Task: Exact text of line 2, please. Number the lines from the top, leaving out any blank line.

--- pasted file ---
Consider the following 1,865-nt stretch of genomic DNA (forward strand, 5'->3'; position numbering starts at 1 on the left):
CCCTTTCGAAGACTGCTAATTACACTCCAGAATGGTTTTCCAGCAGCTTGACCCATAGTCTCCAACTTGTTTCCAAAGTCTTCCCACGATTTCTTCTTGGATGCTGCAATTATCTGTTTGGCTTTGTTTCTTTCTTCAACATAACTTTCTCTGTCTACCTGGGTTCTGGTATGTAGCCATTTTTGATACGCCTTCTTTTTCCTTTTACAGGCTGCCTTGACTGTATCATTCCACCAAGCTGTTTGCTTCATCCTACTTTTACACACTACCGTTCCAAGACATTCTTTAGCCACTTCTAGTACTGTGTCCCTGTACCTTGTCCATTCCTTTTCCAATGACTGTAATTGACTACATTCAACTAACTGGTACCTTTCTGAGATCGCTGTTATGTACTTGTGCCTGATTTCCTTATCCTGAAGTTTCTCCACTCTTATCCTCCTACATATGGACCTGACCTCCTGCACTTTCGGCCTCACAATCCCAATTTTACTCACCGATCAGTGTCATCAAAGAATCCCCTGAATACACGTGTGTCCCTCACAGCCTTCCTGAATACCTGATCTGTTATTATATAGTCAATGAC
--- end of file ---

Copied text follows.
CCCTTTCGAAGACTGCTAATTACACTCCAGAATGGTTTTCCAGCAGCTTGACCCATAGTCTCCAACTTGTTTCCAAAGTCTTCCCACGATTTCTTCTTGGATGCTGCAATTATCTGTTTGGCTTTGTTTCTTTCTTCAACATAACTTTCTCTGTCTACCTGGGTTCTGGTATGTAGCCATTTTTGATACGCCTTCTTTTTCCTTTTACAGGCTGCCTTGACTGTATCATTCCACCAAGCTGTTTGCTTCATCCTACTTTTACACACTACCGTTCCAAGACATTCTTTAGCCACTTCTAGTACTGTGTCCCTGTACCTTGTCCATTCCTTTTCCAATGACTGTAATTGACTACATTCAACTAACTGGTACCTTTCTGAGATCGCTGTTATGTACTTGTGCCTGATTTCCTTATCCTGAAGTTTCTCCACTCTTATCCTCCTACATATGGACCTGACCTCCTGCACTTTCGGCCTCACAATCCCAATTTTACTCACCGATCAGTGTCATCAAAGAATCCCCTGAATACACGTGTGTCCCTCACAGCCTTCCTGAATACCTGATCTGTTATTATATAGTCAATGAC